So will I do that show? Who knows. I don't even know yet. But what I do know is that I won't be doing any other 'out of the blue' show between my next three cons: Santa Clarita Valley Comic Con next weekend, Mystic Dragon Indie Book Festival in City of Industry on October 22nd, and Comikaze Expo the weekend before Halloween (Friday October 28th to Sunday October 30th).

Of course, that could all change, if that "con enchantress" has anything to say about it.

LA Metro Expo line to Santa Monica: History is Made!

Well, as the media said time and time again, rail finally returned to Santa Monica Friday, May 20th, at 12 PM PST for the first time since 1953, when the red streetcars were discontinued. This time, it's a sleek new light rail line called the Expo line (its name coming from the boulevard it parallels, exposition boulevard to be exact) that has just opened a 6.6 mile extension from Culver City (where the original terminus was) all the way to Downtown Santa Monica, just four short walkable blocks to the Santa Monica Pier and the pacific ocean. While LA Metro has opened several rail and bus lines previously (The Noho to Pasadena Express and the Azusa Gold Line extension most recently), This Expo Line extension to Santa Monica is widely recognized as a 'game changer' in LA public transit. People who normally commute by car and look down at public transportation were getting just as excited about the new line as longtime transit riders. I of course, had to experience this new way of traveling to Santa Monica without a car for myself.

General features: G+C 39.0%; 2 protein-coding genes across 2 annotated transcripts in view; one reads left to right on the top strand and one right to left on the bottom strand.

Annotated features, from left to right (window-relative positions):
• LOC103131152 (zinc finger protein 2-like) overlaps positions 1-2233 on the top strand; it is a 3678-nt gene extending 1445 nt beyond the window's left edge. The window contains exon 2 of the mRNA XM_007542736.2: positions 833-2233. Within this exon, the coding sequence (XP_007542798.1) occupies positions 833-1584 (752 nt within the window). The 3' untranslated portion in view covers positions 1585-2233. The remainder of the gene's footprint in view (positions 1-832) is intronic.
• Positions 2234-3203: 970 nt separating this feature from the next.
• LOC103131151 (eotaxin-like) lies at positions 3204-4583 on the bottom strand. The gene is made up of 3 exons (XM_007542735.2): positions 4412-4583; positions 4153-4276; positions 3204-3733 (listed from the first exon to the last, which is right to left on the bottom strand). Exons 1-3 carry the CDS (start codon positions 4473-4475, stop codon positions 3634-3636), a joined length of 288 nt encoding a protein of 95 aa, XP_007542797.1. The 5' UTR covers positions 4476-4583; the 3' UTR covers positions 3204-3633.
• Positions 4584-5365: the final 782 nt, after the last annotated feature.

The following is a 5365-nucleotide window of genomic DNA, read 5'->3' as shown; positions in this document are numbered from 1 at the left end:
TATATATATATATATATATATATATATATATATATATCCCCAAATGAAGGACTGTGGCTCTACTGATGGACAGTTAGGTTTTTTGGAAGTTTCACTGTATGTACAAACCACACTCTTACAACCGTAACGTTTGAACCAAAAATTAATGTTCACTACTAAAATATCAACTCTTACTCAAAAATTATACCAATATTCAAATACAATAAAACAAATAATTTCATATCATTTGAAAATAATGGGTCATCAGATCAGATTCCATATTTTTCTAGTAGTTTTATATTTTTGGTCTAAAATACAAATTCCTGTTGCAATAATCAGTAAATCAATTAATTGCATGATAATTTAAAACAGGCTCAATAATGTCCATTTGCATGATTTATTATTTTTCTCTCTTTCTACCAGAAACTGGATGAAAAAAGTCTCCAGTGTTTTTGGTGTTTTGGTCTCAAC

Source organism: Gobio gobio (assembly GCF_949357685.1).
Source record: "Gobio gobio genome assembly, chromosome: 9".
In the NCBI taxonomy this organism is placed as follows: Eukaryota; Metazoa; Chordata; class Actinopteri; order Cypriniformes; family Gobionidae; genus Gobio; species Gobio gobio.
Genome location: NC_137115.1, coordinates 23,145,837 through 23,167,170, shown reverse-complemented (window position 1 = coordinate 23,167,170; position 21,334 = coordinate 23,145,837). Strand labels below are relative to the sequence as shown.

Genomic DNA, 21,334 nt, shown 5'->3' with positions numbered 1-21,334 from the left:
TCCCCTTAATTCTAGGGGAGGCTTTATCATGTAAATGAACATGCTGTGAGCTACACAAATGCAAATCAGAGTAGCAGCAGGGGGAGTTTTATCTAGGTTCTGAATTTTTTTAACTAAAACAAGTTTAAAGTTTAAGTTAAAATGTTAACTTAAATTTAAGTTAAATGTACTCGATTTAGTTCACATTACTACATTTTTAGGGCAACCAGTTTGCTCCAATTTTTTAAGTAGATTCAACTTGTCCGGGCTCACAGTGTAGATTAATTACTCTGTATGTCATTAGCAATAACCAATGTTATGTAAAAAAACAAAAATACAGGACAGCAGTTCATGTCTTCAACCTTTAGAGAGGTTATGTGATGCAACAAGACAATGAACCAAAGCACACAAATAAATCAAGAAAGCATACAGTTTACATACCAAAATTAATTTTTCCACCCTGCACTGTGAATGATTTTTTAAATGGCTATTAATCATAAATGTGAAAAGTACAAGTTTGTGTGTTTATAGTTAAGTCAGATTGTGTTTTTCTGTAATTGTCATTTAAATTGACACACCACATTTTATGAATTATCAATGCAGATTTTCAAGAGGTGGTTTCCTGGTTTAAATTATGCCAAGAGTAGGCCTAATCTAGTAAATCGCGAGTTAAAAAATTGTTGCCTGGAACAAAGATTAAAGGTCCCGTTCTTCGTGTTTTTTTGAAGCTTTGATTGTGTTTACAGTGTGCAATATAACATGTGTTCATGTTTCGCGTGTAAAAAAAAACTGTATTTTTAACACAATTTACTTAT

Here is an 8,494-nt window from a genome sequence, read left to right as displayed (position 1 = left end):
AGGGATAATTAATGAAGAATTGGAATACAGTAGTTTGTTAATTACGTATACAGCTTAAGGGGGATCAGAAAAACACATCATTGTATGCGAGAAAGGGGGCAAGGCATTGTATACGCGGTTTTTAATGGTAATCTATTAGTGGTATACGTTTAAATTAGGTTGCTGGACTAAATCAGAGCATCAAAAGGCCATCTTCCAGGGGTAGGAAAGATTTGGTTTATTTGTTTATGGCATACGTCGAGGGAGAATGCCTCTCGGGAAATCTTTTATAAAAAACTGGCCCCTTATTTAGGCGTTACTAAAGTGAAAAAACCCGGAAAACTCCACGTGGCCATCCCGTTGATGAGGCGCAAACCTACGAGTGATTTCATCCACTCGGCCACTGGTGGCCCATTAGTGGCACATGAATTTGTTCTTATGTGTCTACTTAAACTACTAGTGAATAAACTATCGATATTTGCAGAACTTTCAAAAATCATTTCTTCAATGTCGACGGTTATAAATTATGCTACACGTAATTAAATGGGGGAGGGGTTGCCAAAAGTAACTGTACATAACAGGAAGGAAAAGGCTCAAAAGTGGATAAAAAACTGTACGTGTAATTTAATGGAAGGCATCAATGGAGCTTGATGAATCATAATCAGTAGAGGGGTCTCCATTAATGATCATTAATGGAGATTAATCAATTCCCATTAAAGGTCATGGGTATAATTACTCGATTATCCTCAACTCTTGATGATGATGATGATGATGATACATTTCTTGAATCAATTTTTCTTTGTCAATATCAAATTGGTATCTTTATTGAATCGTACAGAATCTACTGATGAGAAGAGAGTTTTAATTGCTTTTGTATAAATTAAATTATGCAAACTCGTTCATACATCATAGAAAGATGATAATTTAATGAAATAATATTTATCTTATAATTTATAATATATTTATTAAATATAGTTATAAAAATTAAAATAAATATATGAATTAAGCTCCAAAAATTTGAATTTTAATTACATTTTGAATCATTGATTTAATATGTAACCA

What did I think of the extension in general? It's a huge step forward in getting non-metro riders interested in trying out rail service. Thousands of people already frequent downtown Santa Monica and the adjacent Pier, along with the other thousands that either commute or live in the area, and the Expo Line is a great alternative to sitting in traffic. Granted, the line isn't the fastest with the two end portions in Downtown LA and Downtown Santa Monica running in the middle of the street, causing slowdowns at stoplights, but it serves its main purpose of giving commuters another way to reach an already bustling community.  Aside from the line's new terminus, there are some other station areas that our worth exploring: The Westwood/Rancho Park station comes to mind. It's barely a half-mile from Pico Blvd, where the Westfield Mall and a nice arrangement of shops/eateries are located. I personally liked a new pub I found called "Gulp," which has a great selection of beers and burgers. For future explorations, I'll be using this line mostly to rollerblade at the Venice Beach to Will Rogers State Beach bike path without having to pay $10 for parking, but I'll also be trying out new areas by other stations such as Westwood/Rancho Park, and Expo/Bundy. This line extension was a long time coming, and it's only the beginning, with the Crenshaw Line being the next new rail line set to open in 2019. This line (with the help of and elevated airport terminal tram), will finally connect Metro rail to one of the nations busiest airports. Combine that with the building of the purple line extension to Westwood and UCLA, and the long-awaited Sepulveda Pass/405 freeway rail project, and Los Angeles stands a good chance of transforming its "car-culture" stigma.

Transit Fridays